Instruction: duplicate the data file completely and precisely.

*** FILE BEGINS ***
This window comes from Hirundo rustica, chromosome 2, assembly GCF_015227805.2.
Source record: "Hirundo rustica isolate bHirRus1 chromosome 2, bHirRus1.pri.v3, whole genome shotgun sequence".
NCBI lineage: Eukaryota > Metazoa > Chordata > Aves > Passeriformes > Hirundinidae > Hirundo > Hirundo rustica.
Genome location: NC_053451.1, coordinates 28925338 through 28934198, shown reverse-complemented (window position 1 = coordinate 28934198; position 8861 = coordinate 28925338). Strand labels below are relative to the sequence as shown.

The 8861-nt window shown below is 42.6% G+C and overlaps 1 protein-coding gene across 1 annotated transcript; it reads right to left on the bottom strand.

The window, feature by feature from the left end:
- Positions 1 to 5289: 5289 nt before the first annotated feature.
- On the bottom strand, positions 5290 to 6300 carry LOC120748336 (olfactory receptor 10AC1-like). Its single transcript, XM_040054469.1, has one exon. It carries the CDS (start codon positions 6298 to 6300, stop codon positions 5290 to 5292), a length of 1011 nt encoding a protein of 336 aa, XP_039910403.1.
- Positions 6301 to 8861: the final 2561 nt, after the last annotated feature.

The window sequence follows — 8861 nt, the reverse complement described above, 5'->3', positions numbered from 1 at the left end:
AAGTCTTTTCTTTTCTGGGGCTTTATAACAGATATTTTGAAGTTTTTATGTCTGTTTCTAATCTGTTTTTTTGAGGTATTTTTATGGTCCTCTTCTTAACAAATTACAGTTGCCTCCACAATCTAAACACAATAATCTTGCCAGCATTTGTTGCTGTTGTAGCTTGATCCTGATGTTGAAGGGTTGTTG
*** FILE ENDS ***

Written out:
This window comes from Hirundo rustica, chromosome 2, assembly GCF_015227805.2.
Source record: "Hirundo rustica isolate bHirRus1 chromosome 2, bHirRus1.pri.v3, whole genome shotgun sequence".
NCBI lineage: Eukaryota > Metazoa > Chordata > Aves > Passeriformes > Hirundinidae > Hirundo > Hirundo rustica.
Genome location: NC_053451.1, coordinates 28925338 through 28934198, shown reverse-complemented (window position 1 = coordinate 28934198; position 8861 = coordinate 28925338). Strand labels below are relative to the sequence as shown.

The 8861-nt window shown below is 42.6% G+C and overlaps 1 protein-coding gene across 1 annotated transcript; it reads right to left on the bottom strand.

The window, feature by feature from the left end:
- Positions 1 to 5289: 5289 nt before the first annotated feature.
- On the bottom strand, positions 5290 to 6300 carry LOC120748336 (olfactory receptor 10AC1-like). Its single transcript, XM_040054469.1, has one exon. It carries the CDS (start codon positions 6298 to 6300, stop codon positions 5290 to 5292), a length of 1011 nt encoding a protein of 336 aa, XP_039910403.1.
- Positions 6301 to 8861: the final 2561 nt, after the last annotated feature.

The window sequence follows — 8861 nt, the reverse complement described above, 5'->3', positions numbered from 1 at the left end:
AAGTCTTTTCTTTTCTGGGGCTTTATAACAGATATTTTGAAGTTTTTATGTCTGTTTCTAATCTGTTTTTTTGAGGTATTTTTATGGTCCTCTTCTTAACAAATTACAGTTGCCTCCACAATCTAAACACAATAATCTTGCCAGCATTTGTTGCTGTTGTAGCTTGATCCTGATGTTGAAGGGTTGTTG